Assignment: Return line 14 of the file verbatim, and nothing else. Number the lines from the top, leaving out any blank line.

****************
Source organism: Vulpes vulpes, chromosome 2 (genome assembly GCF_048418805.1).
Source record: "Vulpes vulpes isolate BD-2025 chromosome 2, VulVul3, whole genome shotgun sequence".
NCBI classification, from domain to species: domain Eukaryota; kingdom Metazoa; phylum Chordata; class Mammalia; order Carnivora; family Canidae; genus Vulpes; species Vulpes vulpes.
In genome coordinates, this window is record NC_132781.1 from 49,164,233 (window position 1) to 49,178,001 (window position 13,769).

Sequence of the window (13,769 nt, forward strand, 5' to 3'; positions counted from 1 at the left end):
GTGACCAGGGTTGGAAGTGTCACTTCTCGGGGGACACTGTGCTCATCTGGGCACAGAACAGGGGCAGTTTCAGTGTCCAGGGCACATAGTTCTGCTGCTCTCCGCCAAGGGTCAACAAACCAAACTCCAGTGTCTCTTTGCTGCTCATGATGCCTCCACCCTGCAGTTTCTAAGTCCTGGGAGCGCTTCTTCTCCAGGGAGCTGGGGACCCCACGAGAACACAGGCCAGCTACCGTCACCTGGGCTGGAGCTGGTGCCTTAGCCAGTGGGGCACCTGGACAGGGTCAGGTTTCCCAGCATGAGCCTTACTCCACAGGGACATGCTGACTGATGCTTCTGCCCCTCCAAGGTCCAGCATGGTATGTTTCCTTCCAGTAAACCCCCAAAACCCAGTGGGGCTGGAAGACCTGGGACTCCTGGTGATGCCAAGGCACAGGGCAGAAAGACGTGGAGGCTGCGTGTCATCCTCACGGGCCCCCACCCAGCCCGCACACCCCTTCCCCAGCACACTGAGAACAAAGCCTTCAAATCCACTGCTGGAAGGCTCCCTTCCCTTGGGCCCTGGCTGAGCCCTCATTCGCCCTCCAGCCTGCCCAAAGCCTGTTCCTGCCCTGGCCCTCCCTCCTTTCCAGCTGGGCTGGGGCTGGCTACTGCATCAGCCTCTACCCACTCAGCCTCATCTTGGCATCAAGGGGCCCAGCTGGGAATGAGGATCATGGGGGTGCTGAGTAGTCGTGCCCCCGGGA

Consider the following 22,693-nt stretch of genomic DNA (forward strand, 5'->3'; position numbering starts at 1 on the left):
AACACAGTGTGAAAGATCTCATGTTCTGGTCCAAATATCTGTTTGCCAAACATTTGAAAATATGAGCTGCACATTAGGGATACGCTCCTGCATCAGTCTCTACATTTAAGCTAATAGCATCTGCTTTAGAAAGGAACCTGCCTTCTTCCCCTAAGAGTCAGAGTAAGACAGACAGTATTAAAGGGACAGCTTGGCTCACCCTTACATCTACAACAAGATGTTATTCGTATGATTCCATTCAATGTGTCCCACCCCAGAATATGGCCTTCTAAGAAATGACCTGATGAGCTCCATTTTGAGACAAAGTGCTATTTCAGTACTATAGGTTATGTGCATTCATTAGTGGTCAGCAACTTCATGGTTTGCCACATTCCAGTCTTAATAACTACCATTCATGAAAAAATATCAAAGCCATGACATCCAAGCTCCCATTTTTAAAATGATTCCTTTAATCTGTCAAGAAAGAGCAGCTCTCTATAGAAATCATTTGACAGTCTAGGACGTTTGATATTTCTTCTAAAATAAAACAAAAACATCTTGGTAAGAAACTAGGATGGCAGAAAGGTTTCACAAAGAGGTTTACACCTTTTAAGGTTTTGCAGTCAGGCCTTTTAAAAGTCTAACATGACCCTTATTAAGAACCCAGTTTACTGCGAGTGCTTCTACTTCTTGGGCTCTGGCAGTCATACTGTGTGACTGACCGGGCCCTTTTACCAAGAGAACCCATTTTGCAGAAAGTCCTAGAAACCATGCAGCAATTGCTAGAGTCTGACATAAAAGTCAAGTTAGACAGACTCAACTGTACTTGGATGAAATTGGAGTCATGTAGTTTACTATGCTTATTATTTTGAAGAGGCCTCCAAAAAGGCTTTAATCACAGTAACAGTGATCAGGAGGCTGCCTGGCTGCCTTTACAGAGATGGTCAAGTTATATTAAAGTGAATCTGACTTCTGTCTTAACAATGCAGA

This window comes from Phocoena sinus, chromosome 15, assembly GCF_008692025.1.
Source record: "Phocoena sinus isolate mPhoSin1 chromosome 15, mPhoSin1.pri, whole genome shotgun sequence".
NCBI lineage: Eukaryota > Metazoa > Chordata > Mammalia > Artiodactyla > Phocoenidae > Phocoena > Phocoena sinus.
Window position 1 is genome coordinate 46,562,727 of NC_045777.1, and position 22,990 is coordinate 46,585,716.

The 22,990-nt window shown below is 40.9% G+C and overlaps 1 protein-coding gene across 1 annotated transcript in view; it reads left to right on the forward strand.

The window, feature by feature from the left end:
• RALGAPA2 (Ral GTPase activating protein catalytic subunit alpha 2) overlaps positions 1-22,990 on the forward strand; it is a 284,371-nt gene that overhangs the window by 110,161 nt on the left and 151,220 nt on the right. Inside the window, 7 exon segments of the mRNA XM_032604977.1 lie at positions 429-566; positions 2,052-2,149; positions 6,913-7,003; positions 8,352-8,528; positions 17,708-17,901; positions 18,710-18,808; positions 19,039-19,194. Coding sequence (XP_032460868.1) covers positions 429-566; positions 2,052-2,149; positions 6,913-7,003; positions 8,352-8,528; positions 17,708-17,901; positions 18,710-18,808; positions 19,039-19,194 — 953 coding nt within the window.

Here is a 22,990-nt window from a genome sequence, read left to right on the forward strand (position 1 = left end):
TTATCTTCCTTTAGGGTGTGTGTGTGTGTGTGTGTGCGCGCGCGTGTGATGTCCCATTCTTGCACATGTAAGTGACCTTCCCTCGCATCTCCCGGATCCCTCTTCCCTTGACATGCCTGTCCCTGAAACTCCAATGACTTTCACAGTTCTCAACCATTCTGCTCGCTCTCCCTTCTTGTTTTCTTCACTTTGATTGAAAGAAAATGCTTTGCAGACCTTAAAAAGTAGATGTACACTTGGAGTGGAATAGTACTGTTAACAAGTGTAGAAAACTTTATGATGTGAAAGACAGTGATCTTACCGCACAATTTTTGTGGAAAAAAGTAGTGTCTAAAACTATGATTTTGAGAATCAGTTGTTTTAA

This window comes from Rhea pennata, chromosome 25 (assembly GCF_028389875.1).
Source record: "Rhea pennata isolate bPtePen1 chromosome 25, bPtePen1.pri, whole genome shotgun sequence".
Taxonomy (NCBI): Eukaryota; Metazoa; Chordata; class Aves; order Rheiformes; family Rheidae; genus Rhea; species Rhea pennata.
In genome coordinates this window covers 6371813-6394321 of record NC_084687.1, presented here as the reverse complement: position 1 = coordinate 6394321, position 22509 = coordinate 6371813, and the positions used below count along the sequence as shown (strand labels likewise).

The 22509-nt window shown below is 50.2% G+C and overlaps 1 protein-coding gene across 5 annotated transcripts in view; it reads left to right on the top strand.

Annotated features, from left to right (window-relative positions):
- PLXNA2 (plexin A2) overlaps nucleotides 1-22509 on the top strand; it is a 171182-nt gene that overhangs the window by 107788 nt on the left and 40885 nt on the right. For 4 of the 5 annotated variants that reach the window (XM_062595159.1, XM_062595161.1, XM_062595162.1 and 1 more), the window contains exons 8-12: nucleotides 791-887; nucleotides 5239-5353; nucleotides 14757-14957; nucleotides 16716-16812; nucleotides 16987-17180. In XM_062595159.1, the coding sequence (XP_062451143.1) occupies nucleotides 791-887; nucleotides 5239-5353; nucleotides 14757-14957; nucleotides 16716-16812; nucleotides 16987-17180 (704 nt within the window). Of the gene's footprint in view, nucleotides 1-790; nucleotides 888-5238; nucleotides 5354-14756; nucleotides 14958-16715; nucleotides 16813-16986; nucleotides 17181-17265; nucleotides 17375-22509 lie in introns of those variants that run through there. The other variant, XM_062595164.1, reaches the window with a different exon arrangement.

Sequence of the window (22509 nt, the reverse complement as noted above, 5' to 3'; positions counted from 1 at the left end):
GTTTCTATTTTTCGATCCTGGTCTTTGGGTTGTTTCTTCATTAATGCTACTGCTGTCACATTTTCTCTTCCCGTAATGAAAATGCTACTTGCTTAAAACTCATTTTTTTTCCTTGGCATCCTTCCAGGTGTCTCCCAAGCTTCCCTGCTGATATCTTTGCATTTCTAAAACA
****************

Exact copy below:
The window, feature by feature from the left end: